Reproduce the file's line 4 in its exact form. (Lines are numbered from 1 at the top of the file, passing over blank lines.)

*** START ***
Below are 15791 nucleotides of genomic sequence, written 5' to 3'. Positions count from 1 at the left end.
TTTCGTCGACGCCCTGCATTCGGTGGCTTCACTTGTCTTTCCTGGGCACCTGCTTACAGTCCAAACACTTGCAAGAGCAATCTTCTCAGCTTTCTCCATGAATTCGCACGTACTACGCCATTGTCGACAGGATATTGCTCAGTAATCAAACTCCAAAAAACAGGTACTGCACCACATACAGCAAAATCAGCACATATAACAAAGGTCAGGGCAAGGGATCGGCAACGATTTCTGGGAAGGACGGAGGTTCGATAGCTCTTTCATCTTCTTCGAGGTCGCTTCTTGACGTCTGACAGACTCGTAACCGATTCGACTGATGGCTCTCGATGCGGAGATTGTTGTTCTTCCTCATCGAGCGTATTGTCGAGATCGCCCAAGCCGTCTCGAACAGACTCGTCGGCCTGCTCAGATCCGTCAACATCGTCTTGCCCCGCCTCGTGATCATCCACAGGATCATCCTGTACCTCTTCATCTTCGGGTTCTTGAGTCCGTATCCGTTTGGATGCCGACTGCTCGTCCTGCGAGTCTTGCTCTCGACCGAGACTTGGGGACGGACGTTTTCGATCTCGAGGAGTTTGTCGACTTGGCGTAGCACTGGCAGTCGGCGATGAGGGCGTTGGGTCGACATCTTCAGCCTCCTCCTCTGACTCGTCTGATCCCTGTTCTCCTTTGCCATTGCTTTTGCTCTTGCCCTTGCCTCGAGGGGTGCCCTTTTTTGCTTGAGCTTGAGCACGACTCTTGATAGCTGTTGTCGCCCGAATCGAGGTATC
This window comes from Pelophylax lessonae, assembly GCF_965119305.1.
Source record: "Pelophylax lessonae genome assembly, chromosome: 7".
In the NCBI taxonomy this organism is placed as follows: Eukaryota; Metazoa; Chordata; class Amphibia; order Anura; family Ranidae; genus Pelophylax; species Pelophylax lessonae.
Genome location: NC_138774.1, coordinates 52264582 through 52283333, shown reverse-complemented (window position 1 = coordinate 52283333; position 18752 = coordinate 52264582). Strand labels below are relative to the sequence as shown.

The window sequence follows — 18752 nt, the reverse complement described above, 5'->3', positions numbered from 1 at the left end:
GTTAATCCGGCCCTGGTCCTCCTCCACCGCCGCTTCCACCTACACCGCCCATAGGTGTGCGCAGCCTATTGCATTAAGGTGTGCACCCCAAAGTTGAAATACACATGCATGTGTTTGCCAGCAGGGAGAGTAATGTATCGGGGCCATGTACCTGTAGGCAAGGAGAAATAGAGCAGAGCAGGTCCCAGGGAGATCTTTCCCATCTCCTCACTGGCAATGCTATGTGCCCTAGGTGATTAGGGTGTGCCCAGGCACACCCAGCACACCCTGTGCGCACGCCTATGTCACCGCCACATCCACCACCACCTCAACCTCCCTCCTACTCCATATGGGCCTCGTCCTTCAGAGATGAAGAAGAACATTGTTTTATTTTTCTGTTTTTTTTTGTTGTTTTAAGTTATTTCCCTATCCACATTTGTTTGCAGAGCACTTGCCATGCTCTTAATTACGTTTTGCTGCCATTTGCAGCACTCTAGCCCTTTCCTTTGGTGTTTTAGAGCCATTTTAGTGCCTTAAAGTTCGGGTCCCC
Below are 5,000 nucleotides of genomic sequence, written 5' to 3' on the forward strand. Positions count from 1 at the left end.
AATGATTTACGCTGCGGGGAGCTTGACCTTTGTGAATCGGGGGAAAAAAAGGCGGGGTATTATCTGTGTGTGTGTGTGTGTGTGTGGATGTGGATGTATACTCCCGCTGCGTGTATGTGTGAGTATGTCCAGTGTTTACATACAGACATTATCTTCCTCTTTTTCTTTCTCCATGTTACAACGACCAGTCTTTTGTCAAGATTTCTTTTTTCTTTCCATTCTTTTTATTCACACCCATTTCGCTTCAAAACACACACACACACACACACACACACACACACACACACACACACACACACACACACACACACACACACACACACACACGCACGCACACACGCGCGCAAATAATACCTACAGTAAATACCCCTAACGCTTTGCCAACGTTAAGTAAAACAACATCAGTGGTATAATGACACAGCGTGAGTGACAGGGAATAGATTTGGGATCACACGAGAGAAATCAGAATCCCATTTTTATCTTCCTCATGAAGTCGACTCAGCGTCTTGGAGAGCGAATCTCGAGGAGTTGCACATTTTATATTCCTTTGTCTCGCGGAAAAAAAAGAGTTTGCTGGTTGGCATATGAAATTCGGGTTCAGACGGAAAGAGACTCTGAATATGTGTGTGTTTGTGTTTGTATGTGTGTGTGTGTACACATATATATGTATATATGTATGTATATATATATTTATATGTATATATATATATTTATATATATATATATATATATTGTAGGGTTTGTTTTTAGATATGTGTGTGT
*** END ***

Source record: "Pelophylax lessonae genome assembly, chromosome: 7".